There you have it. Little Me, Tulane Summer Lyric’s first production of the 2007 season has all the elements for success. Based on the novel by Patrick Dennis (the author of Auntie Mame, the novel), Neil Simon’s book, with music and lyrics by Cy Coleman and Carolyn Leigh, is a prime choice to showcase the comic talent of Ricky Graham as well as other around-the-town favorites and a few crowd-pleasers who summer on the Tulane stage.
Originally written with television pioneer Sid Caesar as the drawing card – and for his zany characterizations - Little Me was revised on Broadway not too long ago featuring Martin Short. If you’re familiar with either or both of those actors, you can see why Ricky Graham’s multi-faceted approach to comedy is just the right headliner to fill the theatre. As Noble Eggelston, and a host of other characters who go rapidly and repeatedly on and off stage, Graham mugs to the audience, changes characters, delivers punchy one-liners, throws in a couple of apparent ad-libs and keeps the show moving along. Co-directors Edmond Kresley and Michael Howard did a fine job of showcasing Graham’s strengths.
Little Me is the fictional, biographical tale of Belle Poitrine and her adventurous quest for wealth, culture and social position. Older Belle recalls her life while author Patrick Dennis takes notes for the impending novelization – flashbacks illustrate Belle’s life, with lots of singing and dancing, of course.
Tulane’s production was entertaining but just a little bit too long – I observed several people taking short naps every now and then. Perhaps the challenge to understand what some characters were saying seemed to add extra minutes.
I really had a hard time understanding Mildred Hong, who plays the Older Belle. Even though I sat only a few feet from her and could clearly see each blink of her eye, I lost about 20 percent of what she was saying. I wonder if the balcony and way-back audiences were as hearing challenged as I was? Considering Older Belle is literally dictating her life as it unfolds on stage, such a challenge was distracting and frustrating. Her songs were executed excellently, however, and the duet with Young Belle in the title song was a delight.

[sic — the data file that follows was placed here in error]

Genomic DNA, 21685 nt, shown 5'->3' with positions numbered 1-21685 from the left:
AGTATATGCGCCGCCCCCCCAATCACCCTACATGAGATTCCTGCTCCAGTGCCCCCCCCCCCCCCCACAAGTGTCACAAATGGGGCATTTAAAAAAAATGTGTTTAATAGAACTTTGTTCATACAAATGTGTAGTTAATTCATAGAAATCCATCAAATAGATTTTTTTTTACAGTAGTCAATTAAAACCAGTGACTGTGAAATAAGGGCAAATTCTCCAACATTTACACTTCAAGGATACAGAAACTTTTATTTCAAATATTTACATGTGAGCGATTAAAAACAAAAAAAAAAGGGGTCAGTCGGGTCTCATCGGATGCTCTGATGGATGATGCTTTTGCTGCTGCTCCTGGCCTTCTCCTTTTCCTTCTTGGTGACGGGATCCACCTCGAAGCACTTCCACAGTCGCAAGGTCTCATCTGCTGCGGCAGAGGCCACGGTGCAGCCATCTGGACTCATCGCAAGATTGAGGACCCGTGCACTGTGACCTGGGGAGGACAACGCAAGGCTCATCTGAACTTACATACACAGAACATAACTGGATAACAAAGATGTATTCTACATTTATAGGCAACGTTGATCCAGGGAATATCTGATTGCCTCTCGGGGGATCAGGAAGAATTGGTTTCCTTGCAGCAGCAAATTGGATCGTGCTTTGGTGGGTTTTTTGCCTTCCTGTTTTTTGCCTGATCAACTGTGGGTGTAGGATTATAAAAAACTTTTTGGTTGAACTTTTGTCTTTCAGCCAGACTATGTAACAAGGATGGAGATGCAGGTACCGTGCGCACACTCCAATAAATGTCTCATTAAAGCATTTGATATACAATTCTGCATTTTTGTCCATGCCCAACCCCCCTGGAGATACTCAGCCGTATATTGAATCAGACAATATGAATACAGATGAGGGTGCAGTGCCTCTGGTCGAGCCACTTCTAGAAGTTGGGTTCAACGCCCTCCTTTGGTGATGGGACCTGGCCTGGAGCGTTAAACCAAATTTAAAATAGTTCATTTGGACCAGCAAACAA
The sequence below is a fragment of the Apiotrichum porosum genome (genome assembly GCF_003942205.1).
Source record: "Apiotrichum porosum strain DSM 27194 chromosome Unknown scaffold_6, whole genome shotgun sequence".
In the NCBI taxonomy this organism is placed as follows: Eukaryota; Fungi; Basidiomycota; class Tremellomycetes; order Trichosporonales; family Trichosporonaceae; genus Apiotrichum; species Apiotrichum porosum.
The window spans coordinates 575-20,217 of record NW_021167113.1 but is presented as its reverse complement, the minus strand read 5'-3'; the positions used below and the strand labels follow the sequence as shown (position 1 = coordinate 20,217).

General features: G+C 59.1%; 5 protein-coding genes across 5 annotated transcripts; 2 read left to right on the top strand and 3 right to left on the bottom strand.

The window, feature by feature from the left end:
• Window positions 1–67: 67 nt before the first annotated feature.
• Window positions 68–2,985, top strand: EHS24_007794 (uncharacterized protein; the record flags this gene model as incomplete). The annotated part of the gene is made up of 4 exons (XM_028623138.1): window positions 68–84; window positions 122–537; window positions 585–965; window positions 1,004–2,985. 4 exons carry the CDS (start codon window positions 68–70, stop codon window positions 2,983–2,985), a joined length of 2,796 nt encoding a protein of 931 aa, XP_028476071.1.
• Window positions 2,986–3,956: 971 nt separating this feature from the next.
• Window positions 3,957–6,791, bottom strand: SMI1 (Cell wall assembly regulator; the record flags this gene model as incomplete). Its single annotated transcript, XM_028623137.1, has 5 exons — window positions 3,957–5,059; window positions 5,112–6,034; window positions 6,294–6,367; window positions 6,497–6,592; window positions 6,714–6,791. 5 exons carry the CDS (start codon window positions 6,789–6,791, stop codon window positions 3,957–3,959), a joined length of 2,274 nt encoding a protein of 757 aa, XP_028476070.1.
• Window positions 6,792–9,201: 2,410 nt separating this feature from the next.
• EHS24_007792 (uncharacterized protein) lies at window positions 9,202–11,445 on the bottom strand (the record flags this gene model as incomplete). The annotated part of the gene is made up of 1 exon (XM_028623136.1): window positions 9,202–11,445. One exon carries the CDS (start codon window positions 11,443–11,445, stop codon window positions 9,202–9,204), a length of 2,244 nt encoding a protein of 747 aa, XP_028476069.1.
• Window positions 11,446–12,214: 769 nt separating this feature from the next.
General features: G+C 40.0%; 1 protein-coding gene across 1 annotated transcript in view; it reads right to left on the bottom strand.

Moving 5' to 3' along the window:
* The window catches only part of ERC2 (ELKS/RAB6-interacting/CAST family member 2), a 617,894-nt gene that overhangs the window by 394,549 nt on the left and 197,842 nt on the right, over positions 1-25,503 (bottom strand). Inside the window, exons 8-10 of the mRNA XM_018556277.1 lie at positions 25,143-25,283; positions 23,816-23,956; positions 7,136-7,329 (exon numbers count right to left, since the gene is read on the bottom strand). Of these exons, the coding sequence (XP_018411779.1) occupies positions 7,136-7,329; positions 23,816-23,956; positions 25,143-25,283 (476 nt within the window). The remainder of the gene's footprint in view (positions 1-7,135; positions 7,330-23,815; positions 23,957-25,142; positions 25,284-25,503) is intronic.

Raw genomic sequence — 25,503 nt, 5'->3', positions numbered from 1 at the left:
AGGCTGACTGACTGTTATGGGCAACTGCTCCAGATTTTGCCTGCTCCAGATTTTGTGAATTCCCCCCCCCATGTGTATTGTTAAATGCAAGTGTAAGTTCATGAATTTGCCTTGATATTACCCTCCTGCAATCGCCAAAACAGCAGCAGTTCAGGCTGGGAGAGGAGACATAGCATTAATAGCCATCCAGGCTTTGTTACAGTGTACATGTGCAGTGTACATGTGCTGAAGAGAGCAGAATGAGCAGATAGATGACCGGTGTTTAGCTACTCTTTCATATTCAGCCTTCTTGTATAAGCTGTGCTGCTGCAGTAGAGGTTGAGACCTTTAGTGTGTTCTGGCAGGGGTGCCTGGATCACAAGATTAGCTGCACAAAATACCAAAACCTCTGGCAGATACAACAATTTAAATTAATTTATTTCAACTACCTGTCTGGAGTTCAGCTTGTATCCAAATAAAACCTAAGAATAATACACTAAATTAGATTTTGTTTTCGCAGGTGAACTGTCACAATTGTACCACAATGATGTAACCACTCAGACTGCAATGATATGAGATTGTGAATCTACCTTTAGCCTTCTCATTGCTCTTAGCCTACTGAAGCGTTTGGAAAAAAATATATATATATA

Adrienne Couvillion as Young Belle is the epitome of what Tulane Summer Lyric is all about, in my opinion – outstanding voices. Couvillion can act, dance, gather some laughs and more than anything else, she can sing. Although her vocal numbers are not the more popular tunes of the show, her presentation is powerful. She handled her hat falling off during one number with ease but did seem to have trouble in a couple of scenes trying to avoid spilling out of her bosom-bearing costume.
Sean Patterson and Gary Rucker, who have worked together many, many, times in local arenas and played many, many roles in Little Me, were outstanding when they teamed up as the Buchsbaum Brothers, especially in “Be a Performer” but equally entertaining in their individual assignments. Patterson’s take on a German Officer and Rucker's as Pinchley Junior are on the topside of slapstick but only add to Graham’s delivery in related scenes.
“I’ve Got Your Number” is probably my favorite song from the show. Stephen Lukas as Lucky Musgrove did a fine job with the number although his “stripping” along the way to entice Young Belle seemed a little bit too contemporary for the World War I time line.
The ensemble, as usual in a Summer Lyric production, was near flawless. Edmond Kresley’s choreography was executed extremely well. I particularly liked the “Rich Kids Rag” early on in the show. Costume design by Charlotte Lang and set design by Rick Paul, met the excellent standards you expect from the 40-year old summer series. The shimmery, shiney silver curtain sets a tone of fun and glitz the minute you walk into the theatre.
Musical director and conductor C. Leonard Raybon and his full orchestra deserve a standing ovation. I would not have minded just listening to the music without the lyrics. Clearly, the Summer Lyric orchestra is not only talented, but also its members enjoy their significant role.
Little Me was not the best I have seen over the years at Tulane Summer Lyric, but to be honest, I wouldn’t mind seeing it again.
Back Row Facts:
Length of Play: two hours and 40 minutes, but it seemed longer to me.
Language and Lewd Factor –bumping and thumping in most of the choreography. No bad language, more than several double entendres.
Family fitness - too complicated a plot for young kids, who probably couldn’t sit still for more than a couple of scenes. Not sure today’s young person would appreciate much of this unless they are musical comedy fans.
It’s a puzzlement! Has it really been 40 years since Tulane Summer Lyric opened? Does anyone remember the lack of air-conditioning? Or, more importantly, the lack of bathrooms?